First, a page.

Faculty are some of our biggest allies in creating and accessible learning environment to foster a sense of inclusion for students with disabilities at Tulane University. Accommodations from the Goldman Center are the bare minimum for equitable access; the culture of learning that instructors create through the course syllabus, communication routes, office hours, and classroom practices help further our scholastic community which values equity, diversity, inclusion, and access.

Take advise form the experts, our Goldman Center students!

Student Testimony

As a Goldman center student, what are some of the ways that your professors have helped you feel included and welcome in the classroom? 

"In my experience, a major issue I have with my physical disability in the college setting is attendance. Some professors have strict attendance requirements, and while attending class is my priority as a motivated student, it is not possible to be perfect. Professors who allow open communication and who work directly with me are a welcome relief, as it helps me to know that I have someone who supports me academically on my best days and on my worst."

-Lorenzo, junior, Communications major with Political Science and SLAM minor 

"At Tulane, my professors have been very responsive and make sure to consider my experience in the classroom as someone with hearing loss. They try to understand what I need and have been able to make adjustments such as using microphones, making sure there are captions on content that is assigned, and many more things. I appreciate their overall easygoing, aware, and supportive approach when I come to them with these needs. Overall, the biggest thing that my professors have done is taken it upon themselves to create a classroom environment where all students can feel comfortable coming to them and working with them."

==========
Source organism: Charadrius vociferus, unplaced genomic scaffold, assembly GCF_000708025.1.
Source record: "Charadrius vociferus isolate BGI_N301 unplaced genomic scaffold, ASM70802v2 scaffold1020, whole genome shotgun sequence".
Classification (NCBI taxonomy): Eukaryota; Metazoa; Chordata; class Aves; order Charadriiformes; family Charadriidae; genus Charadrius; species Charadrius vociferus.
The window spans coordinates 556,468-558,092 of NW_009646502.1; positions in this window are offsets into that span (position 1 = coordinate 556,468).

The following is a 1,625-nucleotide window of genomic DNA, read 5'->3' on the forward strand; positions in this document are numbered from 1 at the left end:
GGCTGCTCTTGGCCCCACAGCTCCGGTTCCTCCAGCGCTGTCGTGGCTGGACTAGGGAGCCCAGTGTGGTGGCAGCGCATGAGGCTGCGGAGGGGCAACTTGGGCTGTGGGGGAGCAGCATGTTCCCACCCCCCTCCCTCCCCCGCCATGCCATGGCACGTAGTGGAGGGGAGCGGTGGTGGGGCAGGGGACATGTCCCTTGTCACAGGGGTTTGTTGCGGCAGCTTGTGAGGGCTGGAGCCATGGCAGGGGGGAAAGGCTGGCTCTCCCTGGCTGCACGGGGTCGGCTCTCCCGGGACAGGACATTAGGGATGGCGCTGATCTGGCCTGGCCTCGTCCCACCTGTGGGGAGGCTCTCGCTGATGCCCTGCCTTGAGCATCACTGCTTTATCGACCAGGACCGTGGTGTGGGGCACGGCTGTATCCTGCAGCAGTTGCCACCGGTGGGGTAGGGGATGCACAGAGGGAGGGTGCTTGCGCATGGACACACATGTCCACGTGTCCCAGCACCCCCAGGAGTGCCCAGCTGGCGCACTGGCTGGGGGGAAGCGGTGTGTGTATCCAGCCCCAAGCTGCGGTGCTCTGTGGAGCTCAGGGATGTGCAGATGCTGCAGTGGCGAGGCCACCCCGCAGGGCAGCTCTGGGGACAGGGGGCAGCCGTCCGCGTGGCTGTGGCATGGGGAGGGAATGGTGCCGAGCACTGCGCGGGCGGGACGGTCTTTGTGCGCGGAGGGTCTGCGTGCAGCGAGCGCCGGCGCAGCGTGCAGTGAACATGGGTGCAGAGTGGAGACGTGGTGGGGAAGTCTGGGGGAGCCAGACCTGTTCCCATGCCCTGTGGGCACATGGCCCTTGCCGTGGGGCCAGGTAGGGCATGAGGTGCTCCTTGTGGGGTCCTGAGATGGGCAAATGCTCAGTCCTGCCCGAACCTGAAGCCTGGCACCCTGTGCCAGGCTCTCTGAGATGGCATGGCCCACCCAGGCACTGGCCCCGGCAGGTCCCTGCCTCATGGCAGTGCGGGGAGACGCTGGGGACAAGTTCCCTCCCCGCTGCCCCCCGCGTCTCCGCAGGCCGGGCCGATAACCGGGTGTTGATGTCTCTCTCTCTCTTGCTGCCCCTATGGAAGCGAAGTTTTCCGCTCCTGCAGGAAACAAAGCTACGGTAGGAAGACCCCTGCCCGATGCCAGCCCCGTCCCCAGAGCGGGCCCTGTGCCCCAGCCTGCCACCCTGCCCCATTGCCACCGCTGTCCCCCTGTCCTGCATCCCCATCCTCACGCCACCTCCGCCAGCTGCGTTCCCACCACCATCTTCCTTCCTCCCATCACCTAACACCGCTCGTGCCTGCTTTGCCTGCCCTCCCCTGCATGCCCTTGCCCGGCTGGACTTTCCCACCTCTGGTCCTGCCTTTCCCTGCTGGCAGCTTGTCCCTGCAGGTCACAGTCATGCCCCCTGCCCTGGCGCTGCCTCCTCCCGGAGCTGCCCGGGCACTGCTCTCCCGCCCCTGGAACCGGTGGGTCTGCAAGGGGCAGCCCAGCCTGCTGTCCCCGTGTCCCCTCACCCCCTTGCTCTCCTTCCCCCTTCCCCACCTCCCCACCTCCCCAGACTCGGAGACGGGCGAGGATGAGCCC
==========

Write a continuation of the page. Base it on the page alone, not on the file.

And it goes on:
-Sophie, sophomore, Design and Communications Majors with Economics Minor

"A major challenge I face is when a professor uses a cold call method of teaching where he/she calls on a student to answer a question they have not been able to prepare an answer for. My anxiety would kick in and then I am unable to utilize the skills I have learned to try to recall information.  Professors have been quick to understand this major challenge and forego calling on me if I have not volunteered to answer a question. Professors understand that I learn material differently than my other classmates and that I may know the information, but cold calling will not demonstrate this knowledge. It is important to know, however, that I make it a point at the start of every course to introduce myself to all professors and explain my combined disabilities so that they can fully understand how best to test my knowledge of the subject area." 

-Maya, junior, Exercise Science Major

“I love when professors initiate conversations about possible accommodations without prompting from me. Granted, this isn’t something that can happen immediately in every class. It’s something I lay the groundwork for by being as transparent about my disability as possible from the beginning. But I think even after getting to know me, some professors are still hesitant to start that dialogue where they can ask questions about my disability or offer something that might be helpful to me. I want them to know that I welcome these conversations, because they are an opportunity for me to feel seen.”

-Lauren, freshman, undeclared

Looking for more? Check out the Instructional Accessibility Network and join your peers in creating a more accessible Tulane!